“Some time ago the Earl of Wiltshire invited to supper Monsieur de la Guiche, for whose amusement he caused a farce to be acted of the Cardinal (Wolsey) going down to Hell; for which La Guiche much blamed the Earl, and still more the Duke for his ordering the said farce to be printed. They have been ever since [Jocquin’s departure] entertaining the said gentleman most splendidly, and making the most of him on every occasion, and yet I am told that however well treated by them he still says very openly what he thinks of them, and laughs at their eccentricities in matters of government and administration.”
In other words, Daddy Boleyn and Ghastly Uncle Norfolk wanted to impress upon the French Ambassador that now that the Cardinal was dead, they were the go-to men at the English court, and he wasn't impressed at all. Note who isn't mentioned as being present on that occasion? Henry VIII. and Anne Boleyn. (And you can bet that Chapuys would have mentioned it if they had been; he would have reported it as eagerly as he reported Henry's river parties during Anne's trial and execution, or Anne wearing yellow when Katherine of Aragon died.) Guess who also wasn't there? Norris, Weston, Bereton and Smeaton. George Boleyn may have been, but it's very unlikely he'd have been one of the participants; that's what his father hired professionals for.
Now it's pretty obvious why Mantel invented this and why the tv show kept it. Least of all because it's visual (which it is), but it gives Cromwell an understandable 21st century type of motive against these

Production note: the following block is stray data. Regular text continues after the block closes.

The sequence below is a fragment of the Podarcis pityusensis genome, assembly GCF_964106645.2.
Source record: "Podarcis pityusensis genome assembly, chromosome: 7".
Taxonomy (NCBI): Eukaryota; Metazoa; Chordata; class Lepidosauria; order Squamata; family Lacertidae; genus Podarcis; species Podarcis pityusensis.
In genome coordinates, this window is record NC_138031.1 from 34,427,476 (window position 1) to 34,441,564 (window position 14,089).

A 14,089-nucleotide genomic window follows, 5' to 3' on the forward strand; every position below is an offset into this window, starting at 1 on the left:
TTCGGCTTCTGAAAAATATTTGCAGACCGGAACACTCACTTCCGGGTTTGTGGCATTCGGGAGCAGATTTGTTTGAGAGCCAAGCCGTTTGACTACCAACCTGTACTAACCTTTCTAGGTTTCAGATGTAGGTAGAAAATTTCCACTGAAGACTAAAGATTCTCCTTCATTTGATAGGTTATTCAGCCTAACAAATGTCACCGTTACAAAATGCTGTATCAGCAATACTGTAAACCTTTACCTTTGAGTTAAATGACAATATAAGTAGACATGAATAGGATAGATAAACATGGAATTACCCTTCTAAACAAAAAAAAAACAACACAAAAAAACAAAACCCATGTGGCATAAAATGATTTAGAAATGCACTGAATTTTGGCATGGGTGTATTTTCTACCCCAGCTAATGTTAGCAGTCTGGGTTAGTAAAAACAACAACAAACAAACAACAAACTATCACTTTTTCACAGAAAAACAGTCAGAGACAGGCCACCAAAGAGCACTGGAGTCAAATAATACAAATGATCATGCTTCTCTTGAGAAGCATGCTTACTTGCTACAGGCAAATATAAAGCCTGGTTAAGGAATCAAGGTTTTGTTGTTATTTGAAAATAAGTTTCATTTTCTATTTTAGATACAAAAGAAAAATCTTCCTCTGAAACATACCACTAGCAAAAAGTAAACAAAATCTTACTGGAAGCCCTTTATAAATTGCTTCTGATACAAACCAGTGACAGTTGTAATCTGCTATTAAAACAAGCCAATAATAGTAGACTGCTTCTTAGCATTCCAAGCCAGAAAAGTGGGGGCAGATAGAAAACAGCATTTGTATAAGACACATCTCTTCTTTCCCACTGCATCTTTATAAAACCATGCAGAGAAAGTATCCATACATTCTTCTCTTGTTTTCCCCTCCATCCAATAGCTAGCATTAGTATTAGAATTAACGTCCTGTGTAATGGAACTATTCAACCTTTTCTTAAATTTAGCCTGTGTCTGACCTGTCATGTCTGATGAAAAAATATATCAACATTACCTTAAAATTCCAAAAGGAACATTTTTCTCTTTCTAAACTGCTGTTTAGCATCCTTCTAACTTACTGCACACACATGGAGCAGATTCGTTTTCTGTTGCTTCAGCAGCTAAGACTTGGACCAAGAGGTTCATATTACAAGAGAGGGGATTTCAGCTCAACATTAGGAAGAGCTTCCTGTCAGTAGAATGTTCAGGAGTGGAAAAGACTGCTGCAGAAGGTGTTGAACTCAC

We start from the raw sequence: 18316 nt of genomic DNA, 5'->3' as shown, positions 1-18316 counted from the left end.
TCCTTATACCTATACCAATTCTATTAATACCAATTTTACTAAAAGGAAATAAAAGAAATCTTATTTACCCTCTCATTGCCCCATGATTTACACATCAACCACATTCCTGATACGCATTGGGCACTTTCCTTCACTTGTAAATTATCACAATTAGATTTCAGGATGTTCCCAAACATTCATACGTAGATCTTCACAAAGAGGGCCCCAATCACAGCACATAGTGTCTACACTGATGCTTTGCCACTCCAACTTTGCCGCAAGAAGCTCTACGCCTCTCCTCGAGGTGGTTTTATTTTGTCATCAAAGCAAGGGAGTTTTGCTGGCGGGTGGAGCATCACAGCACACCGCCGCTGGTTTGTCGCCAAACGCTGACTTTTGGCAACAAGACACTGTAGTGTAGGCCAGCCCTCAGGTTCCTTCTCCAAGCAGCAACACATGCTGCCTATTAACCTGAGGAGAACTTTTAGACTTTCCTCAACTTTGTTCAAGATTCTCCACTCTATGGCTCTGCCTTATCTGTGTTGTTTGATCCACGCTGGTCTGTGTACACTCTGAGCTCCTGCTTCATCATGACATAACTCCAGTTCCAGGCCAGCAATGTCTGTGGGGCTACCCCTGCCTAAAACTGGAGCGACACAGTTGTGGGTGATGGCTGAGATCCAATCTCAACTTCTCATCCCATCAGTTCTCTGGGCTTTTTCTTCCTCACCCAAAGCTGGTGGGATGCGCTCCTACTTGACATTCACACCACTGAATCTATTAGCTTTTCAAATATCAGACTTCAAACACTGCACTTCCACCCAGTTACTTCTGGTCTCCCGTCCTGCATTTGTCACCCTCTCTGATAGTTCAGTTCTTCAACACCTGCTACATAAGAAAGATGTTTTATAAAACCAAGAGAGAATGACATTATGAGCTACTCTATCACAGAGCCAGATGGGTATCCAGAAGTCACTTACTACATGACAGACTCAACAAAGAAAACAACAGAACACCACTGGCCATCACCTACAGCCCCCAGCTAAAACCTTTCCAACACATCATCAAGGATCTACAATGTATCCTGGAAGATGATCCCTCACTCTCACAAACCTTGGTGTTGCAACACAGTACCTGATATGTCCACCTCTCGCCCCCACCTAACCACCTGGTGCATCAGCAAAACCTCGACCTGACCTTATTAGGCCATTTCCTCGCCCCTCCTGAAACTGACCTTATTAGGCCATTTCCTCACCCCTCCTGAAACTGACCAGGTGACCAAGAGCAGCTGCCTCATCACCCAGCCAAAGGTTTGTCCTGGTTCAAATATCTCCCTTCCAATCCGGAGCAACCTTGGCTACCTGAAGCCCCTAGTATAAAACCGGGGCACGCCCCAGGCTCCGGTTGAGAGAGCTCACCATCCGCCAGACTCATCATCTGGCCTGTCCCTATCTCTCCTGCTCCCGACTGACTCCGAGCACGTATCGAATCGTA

five particular men, in addition to political expediency. (In fairness, Mantel and the tv show also
bring up a genuine historical motive for Cromwell re: Bereton, the later's hanging of one of Cromwell's men. But that's not mentioned on the tv show before or after, so the "avenging the Cardinal" motive still prevails.) Revenge for Wolsey is this, but when Mantel plotted the novels, it must have occured to her it's tricky to justify especially for Henry Norris, because historical Henry Norris, far from having been mean to the Cardinal during the later's fall, is actually on the record for his kindness towards Wolsey. For this, the witness is none other than George Cavendish (who shows up as a character in Mantel's novels and in the tv show - he's the guy wo spots Cromwell crying in the first episode and whom Cromwell tells at the end that God won't have to avenge the Cardinal, he will), whose Life of Wolsey
Mantel names as one of her key sources at the end of Wolf Hall
. It’s Norris whom Cavendish shows us bringing Wolsey the King’s ring as a sign of continued favour (and to whom Wolsey gave his piece of the True Cross by way of thanks) and earlier, it was “Gentle Norris” who saw to it that the displaced and out of favour Wolsey had a place to stay. Cavendish reports that when the papal legate, Campeggio (aka the one who DIDN'T give Henry his annulment), was on his way to King Henry to take his leave, travelling together with Wolsey, per royal order Wolsey was humiliated by not being given rooms while Campeggio did. At which point: "And by way as he was going, it was told him that he had no lodging appointed for him in the court. And therewith astonished, Sir Harry Norris, groom of the stool with the King, came unto him (but whether it was by the King’s commandment I know not) and most humbly offered him his chamber for the time, until another might somewhere be provided for him. “For, sir, I assure you,” quoth he, “here is very little room in this house, scantly sufficient for the King; therefore I beseech your grace to accept mine for the season.” Whom my lord thanked for his gentle offer, and went straight to his chamber."